A man who lived 3,300 years ago may have gotten acupuncture
The Tyrolean Iceman—sometimes called Ötzi—is a preserved glacier mummy who was found in 1991 in the Central Eastern Alps. He lived around 3,300 years ago in the Copper Age, and was killed by an arrow to the shoulder. Ötzi had some other health issues too: His body revealed that he had degenerative diseases of his back, hip, knees and ankles, intestinal parasites, broken ribs and atherosclerosis. He also had 61 tattoos and was carrying some plants with him. The presence of those tattoos and plants led Albert Zink, the director of the Institute for Mummies and the Iceman in Bolzano, Italy, and his colleagues to re-evaluate what was found with the Iceman, and ask to what extent he had used or received medical treatment or care.
In a recent study in the International Journal of Paleopathology, Zink and others report that the Iceman’s tattoos were all in forms of stripes and grouped together, and in two areas they form a cross. The tattoos are all close to areas of the body where the Iceman probably experienced pain. Since the tattoos don’t seem to depict any symbols or figures, it “indicates that they were used as a kind of treatment, maybe as an early form of acupuncture,” Zink tells me.
Alongside the Iceman’s other tools they found birch polypore fungus, a fungus that has anti-inflammatory properties and can potentially reduce fevers. A fern called bracken ( Pteridium aquilinum) was found in the Iceman’s stomach, which “is a basically toxic plant that can however be used for the treatment of intestinal parasites,” Zink says.
The researchers conclude that even 3,300 years ago, there was already knowledge about treatments like acupuncture and medicinal plant use. “This definitely requires a certain knowledge of the human anatomy as well as how diseases arise and develop,” Zink says. “I think we just got a small insight into this knowledge, and I hope that in future studies we will be able to trace more evidence of the usage of medical substances.”
A blood test can tell what time it is in your body (and if it matches the time in the outside world)
Our individual circadian rhythms are constantly orchestrating a wide variety of processes in our bodies, like sleep, digestion, blood pressure, body temperature, and much more. Ideally your body’s clock matches up with the 24-hour one in the real world in the right way, but that’s not always the case. “Circadian misalignment” is when your internal clock doesn’t sync up with your environment, and it’s a risk factor for many diseases and disorders, from diabetes and cardiovascular disease, to Alzheimer’s.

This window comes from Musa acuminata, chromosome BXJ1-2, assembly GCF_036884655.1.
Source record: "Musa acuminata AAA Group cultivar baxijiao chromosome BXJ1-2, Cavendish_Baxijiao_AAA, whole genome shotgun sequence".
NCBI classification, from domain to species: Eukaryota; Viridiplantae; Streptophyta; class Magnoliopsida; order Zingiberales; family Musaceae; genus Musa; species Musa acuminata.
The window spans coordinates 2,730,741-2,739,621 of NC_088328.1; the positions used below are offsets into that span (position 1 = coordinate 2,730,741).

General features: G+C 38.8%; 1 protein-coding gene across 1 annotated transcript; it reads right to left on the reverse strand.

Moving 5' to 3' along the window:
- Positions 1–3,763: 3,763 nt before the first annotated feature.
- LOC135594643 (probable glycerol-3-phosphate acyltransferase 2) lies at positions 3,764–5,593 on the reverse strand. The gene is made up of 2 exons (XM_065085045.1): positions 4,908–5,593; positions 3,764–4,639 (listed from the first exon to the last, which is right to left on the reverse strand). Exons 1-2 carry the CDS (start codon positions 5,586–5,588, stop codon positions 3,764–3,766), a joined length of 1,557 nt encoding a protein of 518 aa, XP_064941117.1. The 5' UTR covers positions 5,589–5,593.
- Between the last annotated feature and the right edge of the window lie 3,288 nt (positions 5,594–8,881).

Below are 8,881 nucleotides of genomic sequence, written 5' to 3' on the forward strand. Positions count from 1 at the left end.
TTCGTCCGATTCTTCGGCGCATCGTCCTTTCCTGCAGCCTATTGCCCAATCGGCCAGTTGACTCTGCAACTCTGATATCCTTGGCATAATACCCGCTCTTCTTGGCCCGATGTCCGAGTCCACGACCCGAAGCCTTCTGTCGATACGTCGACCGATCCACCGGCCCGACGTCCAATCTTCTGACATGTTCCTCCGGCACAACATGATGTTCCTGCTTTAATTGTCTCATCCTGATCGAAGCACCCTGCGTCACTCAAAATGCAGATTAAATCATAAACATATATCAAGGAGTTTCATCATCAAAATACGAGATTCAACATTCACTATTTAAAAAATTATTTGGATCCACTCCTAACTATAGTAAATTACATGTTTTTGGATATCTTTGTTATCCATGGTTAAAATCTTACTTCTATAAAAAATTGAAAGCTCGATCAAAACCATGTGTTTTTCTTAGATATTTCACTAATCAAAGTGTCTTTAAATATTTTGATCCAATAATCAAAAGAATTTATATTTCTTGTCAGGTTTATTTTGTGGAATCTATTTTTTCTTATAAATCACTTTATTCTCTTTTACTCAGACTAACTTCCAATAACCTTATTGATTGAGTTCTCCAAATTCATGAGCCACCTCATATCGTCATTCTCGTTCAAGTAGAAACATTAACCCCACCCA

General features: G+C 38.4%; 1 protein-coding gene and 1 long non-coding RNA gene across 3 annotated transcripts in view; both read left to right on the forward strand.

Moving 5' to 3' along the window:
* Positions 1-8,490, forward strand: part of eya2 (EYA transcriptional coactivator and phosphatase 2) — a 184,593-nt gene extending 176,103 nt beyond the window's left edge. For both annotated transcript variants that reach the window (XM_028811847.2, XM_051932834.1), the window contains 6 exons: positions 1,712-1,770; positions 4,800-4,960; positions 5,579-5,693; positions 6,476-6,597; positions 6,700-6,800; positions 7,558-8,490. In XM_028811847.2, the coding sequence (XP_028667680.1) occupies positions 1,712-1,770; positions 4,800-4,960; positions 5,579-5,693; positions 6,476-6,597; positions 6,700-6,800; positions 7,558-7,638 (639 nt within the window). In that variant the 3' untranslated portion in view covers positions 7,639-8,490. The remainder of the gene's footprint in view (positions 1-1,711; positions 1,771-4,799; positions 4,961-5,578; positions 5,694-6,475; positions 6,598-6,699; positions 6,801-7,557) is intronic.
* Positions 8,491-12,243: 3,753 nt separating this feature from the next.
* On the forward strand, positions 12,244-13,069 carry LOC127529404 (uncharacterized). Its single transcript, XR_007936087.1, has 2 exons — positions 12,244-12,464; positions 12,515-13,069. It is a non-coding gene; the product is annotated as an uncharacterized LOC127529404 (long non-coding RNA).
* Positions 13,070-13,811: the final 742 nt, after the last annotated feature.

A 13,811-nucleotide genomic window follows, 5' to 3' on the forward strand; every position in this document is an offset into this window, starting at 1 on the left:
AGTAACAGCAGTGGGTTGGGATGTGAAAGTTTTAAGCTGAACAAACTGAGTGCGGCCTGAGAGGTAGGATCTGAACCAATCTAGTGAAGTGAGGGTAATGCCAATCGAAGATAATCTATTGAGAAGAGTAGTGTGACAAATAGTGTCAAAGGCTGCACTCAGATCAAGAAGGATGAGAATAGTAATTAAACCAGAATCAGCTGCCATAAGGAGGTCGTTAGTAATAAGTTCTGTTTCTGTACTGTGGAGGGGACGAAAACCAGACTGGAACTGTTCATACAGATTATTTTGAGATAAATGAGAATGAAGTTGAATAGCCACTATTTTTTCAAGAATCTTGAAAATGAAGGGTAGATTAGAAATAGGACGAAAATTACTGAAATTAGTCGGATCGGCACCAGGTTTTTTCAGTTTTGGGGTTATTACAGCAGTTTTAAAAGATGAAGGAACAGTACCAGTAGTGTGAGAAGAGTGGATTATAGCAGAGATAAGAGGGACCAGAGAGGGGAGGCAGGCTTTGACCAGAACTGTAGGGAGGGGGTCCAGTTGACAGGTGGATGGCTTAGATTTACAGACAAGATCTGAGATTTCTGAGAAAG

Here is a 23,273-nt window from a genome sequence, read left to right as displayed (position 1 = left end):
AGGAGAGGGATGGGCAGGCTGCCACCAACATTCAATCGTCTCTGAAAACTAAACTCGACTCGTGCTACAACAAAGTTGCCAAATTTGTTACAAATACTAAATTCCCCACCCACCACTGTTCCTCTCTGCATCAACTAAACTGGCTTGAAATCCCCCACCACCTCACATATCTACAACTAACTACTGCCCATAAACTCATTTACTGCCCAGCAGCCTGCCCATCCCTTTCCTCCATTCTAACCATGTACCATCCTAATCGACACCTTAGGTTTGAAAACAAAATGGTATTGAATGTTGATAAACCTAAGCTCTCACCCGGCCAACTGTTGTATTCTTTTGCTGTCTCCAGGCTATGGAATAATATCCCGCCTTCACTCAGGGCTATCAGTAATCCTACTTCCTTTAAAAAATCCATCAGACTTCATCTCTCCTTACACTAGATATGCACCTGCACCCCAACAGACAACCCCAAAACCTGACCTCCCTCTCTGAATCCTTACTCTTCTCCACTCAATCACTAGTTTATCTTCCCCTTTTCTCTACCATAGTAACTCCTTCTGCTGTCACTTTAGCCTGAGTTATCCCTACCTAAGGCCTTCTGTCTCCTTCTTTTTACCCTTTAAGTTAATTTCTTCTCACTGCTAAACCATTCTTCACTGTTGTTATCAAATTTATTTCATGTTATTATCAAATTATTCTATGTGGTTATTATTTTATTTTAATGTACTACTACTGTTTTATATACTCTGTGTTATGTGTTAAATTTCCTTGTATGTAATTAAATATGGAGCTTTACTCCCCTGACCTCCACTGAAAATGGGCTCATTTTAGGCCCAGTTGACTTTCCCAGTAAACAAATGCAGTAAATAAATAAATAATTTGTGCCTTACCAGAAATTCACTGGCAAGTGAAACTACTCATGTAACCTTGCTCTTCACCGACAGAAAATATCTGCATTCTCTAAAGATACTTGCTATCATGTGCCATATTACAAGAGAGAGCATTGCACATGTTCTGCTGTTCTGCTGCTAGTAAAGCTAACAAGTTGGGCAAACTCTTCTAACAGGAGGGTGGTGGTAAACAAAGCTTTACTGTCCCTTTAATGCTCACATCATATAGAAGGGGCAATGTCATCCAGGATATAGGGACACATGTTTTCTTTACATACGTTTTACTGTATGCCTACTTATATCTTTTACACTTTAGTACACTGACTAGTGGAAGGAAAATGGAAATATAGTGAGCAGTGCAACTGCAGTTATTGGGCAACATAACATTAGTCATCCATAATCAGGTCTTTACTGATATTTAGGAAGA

A new paper from Northwestern announced a way to measure an individual’s unique physiological time. “For instance, even if it's 8 am in the external world, it might be 6 am in your body,” the press release says.
“We may be able to better predict who is at risk, treat their misalignment, and then monitor their progress over the treatment,” Rosemary Braun, an assistant professor in biotstatistics and preventive medicine at Northwestern, and an author on the study, says.
The blood test, called TimeSignature, measures the activity of about 40 different genes. A person gives two blood samples, taken at different times of the day, and then TimeSignature can “read” the body’s internal clock.
“This is possible because the circadian rhythm doesn't just orchestrate big processes in your body like sleep and digestion; it's also present in every single cell, right down to the molecular level,” Braun tells me. “ In fact, researchers estimate that nearly half of all the genes in your body have an activity that depends on the time of day. By measuring those activity levels, our TimeSignature algorithm can work backwards to deduce the time.”